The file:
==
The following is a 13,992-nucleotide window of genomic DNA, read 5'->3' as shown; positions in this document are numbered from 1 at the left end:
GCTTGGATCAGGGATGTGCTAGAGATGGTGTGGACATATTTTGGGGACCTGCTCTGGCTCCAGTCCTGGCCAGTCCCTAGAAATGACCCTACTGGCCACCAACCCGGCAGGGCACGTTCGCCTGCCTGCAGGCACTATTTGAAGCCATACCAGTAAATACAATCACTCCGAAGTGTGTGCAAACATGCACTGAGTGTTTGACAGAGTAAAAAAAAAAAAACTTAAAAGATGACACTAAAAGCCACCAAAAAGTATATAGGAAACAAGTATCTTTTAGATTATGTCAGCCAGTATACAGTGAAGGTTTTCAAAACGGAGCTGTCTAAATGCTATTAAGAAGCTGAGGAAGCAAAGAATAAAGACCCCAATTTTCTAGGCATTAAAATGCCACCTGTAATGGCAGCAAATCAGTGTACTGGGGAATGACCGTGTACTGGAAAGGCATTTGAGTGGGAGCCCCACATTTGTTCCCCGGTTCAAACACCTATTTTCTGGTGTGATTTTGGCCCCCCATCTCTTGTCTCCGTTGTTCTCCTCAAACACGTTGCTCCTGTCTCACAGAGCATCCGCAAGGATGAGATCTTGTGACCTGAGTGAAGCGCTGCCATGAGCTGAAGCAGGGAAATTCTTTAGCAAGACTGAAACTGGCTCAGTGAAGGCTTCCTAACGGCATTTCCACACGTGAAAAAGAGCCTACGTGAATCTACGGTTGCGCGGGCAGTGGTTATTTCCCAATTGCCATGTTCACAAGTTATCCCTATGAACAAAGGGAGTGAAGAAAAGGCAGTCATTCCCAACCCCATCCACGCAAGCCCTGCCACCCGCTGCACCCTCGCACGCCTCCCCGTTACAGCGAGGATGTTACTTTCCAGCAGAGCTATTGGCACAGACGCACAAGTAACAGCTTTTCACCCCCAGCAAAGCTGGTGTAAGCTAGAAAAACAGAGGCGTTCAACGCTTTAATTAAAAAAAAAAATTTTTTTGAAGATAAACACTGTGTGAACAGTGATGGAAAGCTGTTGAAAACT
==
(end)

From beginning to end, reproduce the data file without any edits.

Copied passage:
The following is a 13,992-nucleotide window of genomic DNA, read 5'->3' as shown; positions in this document are numbered from 1 at the left end:
GCTTGGATCAGGGATGTGCTAGAGATGGTGTGGACATATTTTGGGGACCTGCTCTGGCTCCAGTCCTGGCCAGTCCCTAGAAATGACCCTACTGGCCACCAACCCGGCAGGGCACGTTCGCCTGCCTGCAGGCACTATTTGAAGCCATACCAGTAAATACAATCACTCCGAAGTGTGTGCAAACATGCACTGAGTGTTTGACAGAGTAAAAAAAAAAAAACTTAAAAGATGACACTAAAAGCCACCAAAAAGTATATAGGAAACAAGTATCTTTTAGATTATGTCAGCCAGTATACAGTGAAGGTTTTCAAAACGGAGCTGTCTAAATGCTATTAAGAAGCTGAGGAAGCAAAGAATAAAGACCCCAATTTTCTAGGCATTAAAATGCCACCTGTAATGGCAGCAAATCAGTGTACTGGGGAATGACCGTGTACTGGAAAGGCATTTGAGTGGGAGCCCCACATTTGTTCCCCGGTTCAAACACCTATTTTCTGGTGTGATTTTGGCCCCCCATCTCTTGTCTCCGTTGTTCTCCTCAAACACGTTGCTCCTGTCTCACAGAGCATCCGCAAGGATGAGATCTTGTGACCTGAGTGAAGCGCTGCCATGAGCTGAAGCAGGGAAATTCTTTAGCAAGACTGAAACTGGCTCAGTGAAGGCTTCCTAACGGCATTTCCACACGTGAAAAAGAGCCTACGTGAATCTACGGTTGCGCGGGCAGTGGTTATTTCCCAATTGCCATGTTCACAAGTTATCCCTATGAACAAAGGGAGTGAAGAAAAGGCAGTCATTCCCAACCCCATCCACGCAAGCCCTGCCACCCGCTGCACCCTCGCACGCCTCCCCGTTACAGCGAGGATGTTACTTTCCAGCAGAGCTATTGGCACAGACGCACAAGTAACAGCTTTTCACCCCCAGCAAAGCTGGTGTAAGCTAGAAAAACAGAGGCGTTCAACGCTTTAATTAAAAAAAAAAATTTTTTTGAAGATAAACACTGTGTGAACAGTGATGGAAAGCTGTTGAAAACT